Thursday, March 10, 2011


One of my favorite local projects is an addition to a 1920s tudor house here in the city.The original house, as many tudors are, was rather dark with a small original kitchen. The architects, BarnesVanze, came up with the solution of adding a sunroom onto the back of the house housing a kitchen above other needed spaces along a stone terrace.The interior of the kitchen is made even lighter by eliminating overhead cabinets and instead going with open glass shelving.Who wouldn't want to spend time in this bright and cheery Sunroom?

Monday, March 7, 2011

Vizcaya: The pool

Last week, in my post on Vizcaya's bayside facade, I mentioned the pool which ingeniusly slips into the house for access and shelter.The Swan was kind enough to remind us that the pool's grotto has a ceiling which was painted by the artist Robert Winthrop Chanler.Chanler, like others involved with the project, received his education at the Ecole des Beaux-Arts in Paris. Deering hired him to work on an 'under sea' fantasy fresco to decorate the interior of the pool grotto.
The exterior access to the pool is via flanking coral limestone staircases that matches the rest of the house's stone.
Interior access to the pool was via the lower level through 2 sets of french stained glass doors. These doors are adjacent to held Deering's smoking room (soon to be a giftshop) as well as a bowling alley (soon to be cafe)!
The ceiling was first sculpted of Gesso and painted while still wet to result in the fresco we see today. The floors are marble and echo others seen throughout the house. Notice the lovely bronze guardrails.Moulded seashells and other sea life decorate the scenes.The painting has not weathered the humidity nor the occasional hurricane damage well but the effect is still lovely. Imagine how lucky Deering's guests felt to be taking a dip here!

Vizcaya: the Casino

Located on top of the 'Mound', the Casino provides a focal point to the view from the house as well as provide the typical garden folly; a place to enjoy the view of the gardens and the house.Located in a heavily wooded garden on the map(#12), the Casino (#13) overlooks what would have been the original water park behind the estate, which was sold in the 1940s to the Catholic Diocese who developed the site.The structure is part of the retaining wall system of the mound and is 1 story facing the garden and main house and 2 stories on the rear. It should be noted that the trees were planted full growth so as to provide instant shade!I loved these garden benches in front of the 2 rooms of the Casino.Salvaged marble composite capitals decorate the steps up to the loggia of the Casino.The ceiling of the loggia is painted in the Italian Renaissance style. The center panel (painted by Paul Thevanez) was infilled into an older found painting from the studio of none other than Gianbattista Tiepolo.You can see where it has been pieced together and also (I believe) a recent and ongoing restoration.The interiors of the 2 rooms flanking the loggia are decorated in 18th century italian style.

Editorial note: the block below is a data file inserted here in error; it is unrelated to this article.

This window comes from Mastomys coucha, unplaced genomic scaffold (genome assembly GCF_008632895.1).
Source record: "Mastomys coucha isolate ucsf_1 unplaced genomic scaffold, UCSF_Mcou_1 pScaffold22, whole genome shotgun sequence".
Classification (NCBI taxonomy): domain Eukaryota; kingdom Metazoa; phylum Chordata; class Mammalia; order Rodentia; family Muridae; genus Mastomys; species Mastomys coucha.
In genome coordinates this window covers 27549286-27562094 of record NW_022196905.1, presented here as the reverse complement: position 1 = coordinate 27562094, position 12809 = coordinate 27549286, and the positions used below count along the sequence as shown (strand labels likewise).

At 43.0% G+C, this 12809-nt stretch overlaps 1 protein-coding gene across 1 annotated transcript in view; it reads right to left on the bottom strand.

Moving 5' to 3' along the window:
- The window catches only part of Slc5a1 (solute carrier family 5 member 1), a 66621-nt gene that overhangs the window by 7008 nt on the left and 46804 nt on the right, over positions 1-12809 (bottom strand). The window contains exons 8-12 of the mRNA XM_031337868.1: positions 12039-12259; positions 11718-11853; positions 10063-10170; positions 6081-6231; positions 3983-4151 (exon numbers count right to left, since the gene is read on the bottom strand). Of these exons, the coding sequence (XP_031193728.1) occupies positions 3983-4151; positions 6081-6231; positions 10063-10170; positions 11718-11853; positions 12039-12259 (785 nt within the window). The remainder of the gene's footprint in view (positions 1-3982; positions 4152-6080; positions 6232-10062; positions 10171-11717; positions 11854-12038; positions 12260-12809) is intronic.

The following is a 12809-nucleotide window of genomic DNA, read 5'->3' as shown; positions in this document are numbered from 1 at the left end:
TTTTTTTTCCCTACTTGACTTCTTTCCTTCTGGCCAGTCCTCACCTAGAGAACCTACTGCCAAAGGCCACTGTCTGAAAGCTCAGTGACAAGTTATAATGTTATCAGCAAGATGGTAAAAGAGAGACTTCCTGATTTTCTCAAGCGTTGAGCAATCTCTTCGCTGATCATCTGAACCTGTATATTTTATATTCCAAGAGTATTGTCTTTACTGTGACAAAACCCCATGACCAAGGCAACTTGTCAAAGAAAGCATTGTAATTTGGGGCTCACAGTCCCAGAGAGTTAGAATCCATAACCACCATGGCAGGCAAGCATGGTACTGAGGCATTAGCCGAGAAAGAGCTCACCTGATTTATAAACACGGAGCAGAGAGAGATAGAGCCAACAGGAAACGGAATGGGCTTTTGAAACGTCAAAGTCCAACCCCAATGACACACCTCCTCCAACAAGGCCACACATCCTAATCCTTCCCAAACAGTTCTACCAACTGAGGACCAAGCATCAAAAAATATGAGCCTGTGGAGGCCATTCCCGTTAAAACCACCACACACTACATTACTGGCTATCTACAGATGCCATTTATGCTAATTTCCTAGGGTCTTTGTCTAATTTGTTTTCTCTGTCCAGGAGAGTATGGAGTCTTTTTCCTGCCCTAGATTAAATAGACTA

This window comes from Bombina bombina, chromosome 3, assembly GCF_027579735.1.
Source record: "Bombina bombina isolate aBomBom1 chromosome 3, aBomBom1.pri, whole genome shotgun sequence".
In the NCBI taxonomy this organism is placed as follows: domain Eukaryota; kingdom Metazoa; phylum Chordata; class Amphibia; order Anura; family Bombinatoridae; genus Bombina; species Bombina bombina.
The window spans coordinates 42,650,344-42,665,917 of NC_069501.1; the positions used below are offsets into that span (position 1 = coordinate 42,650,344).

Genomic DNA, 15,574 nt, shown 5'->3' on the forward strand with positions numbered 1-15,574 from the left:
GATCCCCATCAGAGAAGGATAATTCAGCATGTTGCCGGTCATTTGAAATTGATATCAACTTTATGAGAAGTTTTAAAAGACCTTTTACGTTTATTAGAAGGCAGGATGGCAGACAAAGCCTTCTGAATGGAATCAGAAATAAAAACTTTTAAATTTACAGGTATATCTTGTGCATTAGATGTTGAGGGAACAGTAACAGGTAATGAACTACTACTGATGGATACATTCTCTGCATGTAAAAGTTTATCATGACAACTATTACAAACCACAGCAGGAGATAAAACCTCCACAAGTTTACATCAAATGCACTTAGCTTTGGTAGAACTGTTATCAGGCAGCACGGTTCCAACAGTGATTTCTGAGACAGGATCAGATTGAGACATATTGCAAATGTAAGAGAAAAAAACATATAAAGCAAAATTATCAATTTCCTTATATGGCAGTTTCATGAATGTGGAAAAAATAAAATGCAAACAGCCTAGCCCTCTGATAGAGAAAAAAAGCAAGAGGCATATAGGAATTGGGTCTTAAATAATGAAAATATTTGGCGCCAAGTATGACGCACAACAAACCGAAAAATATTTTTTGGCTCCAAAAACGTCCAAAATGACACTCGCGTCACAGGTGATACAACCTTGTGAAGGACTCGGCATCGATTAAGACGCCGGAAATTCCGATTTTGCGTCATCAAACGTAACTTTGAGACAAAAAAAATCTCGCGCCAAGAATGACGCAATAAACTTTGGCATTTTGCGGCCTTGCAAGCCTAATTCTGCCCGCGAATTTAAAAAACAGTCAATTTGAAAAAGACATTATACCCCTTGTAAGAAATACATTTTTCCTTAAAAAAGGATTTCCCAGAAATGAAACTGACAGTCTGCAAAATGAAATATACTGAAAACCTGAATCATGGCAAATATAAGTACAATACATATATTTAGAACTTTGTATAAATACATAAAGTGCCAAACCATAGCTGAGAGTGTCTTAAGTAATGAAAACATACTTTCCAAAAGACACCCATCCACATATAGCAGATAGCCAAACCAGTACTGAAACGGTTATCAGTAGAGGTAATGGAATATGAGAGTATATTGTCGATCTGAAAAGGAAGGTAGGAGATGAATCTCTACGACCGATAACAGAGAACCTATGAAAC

Grand chandeliers for the smallest of rooms and don't forget the fireplaces!Imagine taking tea here in the gardens; I would never leave!Notice the patterned marble floors.Each room is slightly different, but each is furnished with a seating area in front of a fireplace.The painted finish on the interior is really gorgeous.On the sides of the Casino are these statues decorating the front of where the chimneys are hidden.The views down to the rear garden lawn are now lush and green, although back in Deering's time they faced acres of canals where guests could ride gondolas; sort of a private amusement park or ultra-chic lazy river!The canals were infilled for development and a screen of trees was planted, changing the view forever.The steps snake down the sides of the casino and down to what would have been a gondola launch.The underside of the casino had restrooms flanking a loggia, similar to upstairs, which are now mechanical rooms. I loved these little round windows looking into these rooms below.The little Casino doesn't look so small from behind!The photoshoot seemed to be following me around the gardens.Notice the delicate ironwork.The rusticated coral limestone is really spectacular at this lower level.The lower loggia has fountains in line with the openings and a barrel vaulted ceiling.The overdoors to the entry to the bathrooms have these great faces!It's not Italianaite without some statuary!The launch for the long-gone gondolas still exists, albeit it a little overgrown. A charming reminder of what once was.